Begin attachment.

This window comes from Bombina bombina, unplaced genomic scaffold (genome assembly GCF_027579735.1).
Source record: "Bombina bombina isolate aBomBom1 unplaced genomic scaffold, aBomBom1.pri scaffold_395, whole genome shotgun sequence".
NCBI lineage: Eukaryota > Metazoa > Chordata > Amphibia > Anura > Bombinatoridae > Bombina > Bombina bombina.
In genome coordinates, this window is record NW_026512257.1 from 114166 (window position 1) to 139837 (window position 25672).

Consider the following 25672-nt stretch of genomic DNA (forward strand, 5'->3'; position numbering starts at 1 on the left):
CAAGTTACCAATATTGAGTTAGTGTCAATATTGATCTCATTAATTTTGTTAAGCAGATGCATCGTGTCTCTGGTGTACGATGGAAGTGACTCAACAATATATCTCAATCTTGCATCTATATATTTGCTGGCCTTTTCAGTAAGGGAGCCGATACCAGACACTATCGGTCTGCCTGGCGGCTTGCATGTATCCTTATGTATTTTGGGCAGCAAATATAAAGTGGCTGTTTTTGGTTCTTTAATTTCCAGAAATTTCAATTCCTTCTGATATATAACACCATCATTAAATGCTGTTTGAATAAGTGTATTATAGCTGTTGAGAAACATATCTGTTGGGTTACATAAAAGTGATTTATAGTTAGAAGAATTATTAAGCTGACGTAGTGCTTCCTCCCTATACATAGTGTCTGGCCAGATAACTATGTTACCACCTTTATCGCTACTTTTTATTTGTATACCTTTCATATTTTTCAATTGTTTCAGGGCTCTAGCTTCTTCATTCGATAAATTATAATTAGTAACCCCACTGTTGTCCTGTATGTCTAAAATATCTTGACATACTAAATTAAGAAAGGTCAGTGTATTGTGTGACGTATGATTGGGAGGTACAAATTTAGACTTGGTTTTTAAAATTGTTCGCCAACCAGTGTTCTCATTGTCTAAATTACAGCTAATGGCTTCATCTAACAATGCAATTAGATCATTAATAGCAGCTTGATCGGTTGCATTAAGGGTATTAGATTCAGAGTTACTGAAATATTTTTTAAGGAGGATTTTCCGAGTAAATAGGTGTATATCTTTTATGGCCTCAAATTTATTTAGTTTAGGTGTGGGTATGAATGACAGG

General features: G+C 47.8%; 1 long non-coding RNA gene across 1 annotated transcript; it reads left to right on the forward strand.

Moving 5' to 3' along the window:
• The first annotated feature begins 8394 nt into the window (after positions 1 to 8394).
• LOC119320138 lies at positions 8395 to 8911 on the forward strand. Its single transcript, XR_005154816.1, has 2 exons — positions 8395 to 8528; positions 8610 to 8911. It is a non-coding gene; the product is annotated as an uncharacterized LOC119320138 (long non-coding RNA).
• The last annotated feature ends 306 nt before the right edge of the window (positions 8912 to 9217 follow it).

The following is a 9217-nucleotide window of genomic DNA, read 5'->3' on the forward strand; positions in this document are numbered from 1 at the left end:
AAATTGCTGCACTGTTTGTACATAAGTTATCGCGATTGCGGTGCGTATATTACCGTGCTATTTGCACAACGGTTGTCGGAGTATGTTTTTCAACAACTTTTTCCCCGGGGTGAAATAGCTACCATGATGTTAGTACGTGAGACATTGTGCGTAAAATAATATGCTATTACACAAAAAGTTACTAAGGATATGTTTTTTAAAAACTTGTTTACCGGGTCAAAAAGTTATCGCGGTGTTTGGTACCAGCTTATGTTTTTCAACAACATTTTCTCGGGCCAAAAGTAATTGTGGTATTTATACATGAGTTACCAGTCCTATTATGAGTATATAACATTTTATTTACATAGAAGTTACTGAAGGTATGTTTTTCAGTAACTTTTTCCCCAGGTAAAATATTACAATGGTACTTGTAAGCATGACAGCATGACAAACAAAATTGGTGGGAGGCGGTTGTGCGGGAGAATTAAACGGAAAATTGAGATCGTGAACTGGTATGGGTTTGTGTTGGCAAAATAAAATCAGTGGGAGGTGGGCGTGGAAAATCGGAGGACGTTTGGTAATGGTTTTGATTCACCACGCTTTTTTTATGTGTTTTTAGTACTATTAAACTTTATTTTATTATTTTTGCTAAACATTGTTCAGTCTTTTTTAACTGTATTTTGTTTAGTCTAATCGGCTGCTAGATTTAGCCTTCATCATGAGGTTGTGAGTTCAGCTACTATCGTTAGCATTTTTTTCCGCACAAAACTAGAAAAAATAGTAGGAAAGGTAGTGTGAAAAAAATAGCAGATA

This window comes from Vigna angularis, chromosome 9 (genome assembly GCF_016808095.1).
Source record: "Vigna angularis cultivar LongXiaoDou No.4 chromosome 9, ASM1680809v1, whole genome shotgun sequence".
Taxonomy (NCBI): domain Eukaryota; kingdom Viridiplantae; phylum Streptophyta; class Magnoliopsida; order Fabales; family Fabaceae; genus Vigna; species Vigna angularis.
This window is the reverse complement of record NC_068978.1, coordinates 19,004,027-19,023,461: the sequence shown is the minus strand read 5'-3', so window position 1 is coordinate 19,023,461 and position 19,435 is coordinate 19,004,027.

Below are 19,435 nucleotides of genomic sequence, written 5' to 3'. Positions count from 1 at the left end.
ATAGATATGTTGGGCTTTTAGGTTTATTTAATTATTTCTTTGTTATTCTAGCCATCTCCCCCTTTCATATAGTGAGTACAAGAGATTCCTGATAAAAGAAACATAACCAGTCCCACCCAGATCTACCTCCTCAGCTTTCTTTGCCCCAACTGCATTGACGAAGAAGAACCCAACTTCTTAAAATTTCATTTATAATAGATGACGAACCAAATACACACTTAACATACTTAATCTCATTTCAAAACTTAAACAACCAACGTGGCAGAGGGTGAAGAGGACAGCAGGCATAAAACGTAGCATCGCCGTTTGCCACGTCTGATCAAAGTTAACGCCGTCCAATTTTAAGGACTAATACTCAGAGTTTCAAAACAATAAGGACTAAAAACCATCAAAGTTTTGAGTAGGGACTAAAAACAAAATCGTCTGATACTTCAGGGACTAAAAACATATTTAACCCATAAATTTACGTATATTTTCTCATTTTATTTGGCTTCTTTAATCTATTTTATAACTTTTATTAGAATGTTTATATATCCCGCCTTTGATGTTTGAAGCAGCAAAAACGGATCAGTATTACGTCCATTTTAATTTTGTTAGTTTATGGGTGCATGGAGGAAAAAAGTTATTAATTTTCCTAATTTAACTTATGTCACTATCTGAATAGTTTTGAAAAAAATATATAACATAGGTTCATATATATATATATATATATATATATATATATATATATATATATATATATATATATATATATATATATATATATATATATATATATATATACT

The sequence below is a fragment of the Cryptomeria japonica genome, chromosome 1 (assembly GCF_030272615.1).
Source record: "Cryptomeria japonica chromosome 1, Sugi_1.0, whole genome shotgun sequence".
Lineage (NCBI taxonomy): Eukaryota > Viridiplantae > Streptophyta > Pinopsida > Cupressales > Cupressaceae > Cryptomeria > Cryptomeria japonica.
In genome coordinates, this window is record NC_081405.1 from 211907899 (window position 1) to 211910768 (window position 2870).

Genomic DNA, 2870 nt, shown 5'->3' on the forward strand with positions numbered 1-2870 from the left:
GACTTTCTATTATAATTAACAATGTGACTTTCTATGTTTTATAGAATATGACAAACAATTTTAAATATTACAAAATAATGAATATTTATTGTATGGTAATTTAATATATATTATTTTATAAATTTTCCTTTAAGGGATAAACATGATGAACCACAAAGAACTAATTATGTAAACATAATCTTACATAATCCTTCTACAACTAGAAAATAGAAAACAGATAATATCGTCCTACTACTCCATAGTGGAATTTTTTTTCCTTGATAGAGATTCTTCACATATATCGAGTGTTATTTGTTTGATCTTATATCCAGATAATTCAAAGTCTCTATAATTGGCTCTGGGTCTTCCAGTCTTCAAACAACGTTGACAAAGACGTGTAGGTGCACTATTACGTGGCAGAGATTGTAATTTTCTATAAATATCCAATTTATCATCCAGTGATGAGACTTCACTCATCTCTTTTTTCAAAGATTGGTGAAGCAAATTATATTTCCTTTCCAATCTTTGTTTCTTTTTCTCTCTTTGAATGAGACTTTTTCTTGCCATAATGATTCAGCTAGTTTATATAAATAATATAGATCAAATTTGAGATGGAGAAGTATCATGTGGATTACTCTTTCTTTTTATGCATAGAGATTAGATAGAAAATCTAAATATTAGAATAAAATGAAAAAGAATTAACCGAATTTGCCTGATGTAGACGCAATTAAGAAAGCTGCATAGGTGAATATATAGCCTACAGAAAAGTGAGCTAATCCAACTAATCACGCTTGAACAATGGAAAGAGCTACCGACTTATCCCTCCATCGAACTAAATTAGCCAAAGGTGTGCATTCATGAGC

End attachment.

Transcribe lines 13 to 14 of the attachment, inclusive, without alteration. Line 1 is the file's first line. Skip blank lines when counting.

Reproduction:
AAATTGCTGCACTGTTTGTACATAAGTTATCGCGATTGCGGTGCGTATATTACCGTGCTATTTGCACAACGGTTGTCGGAGTATGTTTTTCAACAACTTTTTCCCCGGGGTGAAATAGCTACCATGATGTTAGTACGTGAGACATTGTGCGTAAAATAATATGCTATTACACAAAAAGTTACTAAGGATATGTTTTTTAAAAACTTGTTTACCGGGTCAAAAAGTTATCGCGGTGTTTGGTACCAGCTTATGTTTTTCAACAACATTTTCTCGGGCCAAAAGTAATTGTGGTATTTATACATGAGTTACCAGTCCTATTATGAGTATATAACATTTTATTTACATAGAAGTTACTGAAGGTATGTTTTTCAGTAACTTTTTCCCCAGGTAAAATATTACAATGGTACTTGTAAGCATGACAGCATGACAAACAAAATTGGTGGGAGGCGGTTGTGCGGGAGAATTAAACGGAAAATTGAGATCGTGAACTGGTATGGGTTTGTGTTGGCAAAATAAAATCAGTGGGAGGTGGGCGTGGAAAATCGGAGGACGTTTGGTAATGGTTTTGATTCACCACGCTTTTTTTATGTGTTTTTAGTACTATTAAACTTTATTTTATTATTTTTGCTAAACATTGTTCAGTCTTTTTTAACTGTATTTTGTTTAGTCTAATCGGCTGCTAGATTTAGCCTTCATCATGAGGTTGTGAGTTCAGCTACTATCGTTAGCATTTTTTTCCGCACAAAACTAGAAAAAATAGTAGGAAAGGTAGTGTGAAAAAAATAGCAGATA

This window comes from Vigna angularis, chromosome 9 (genome assembly GCF_016808095.1).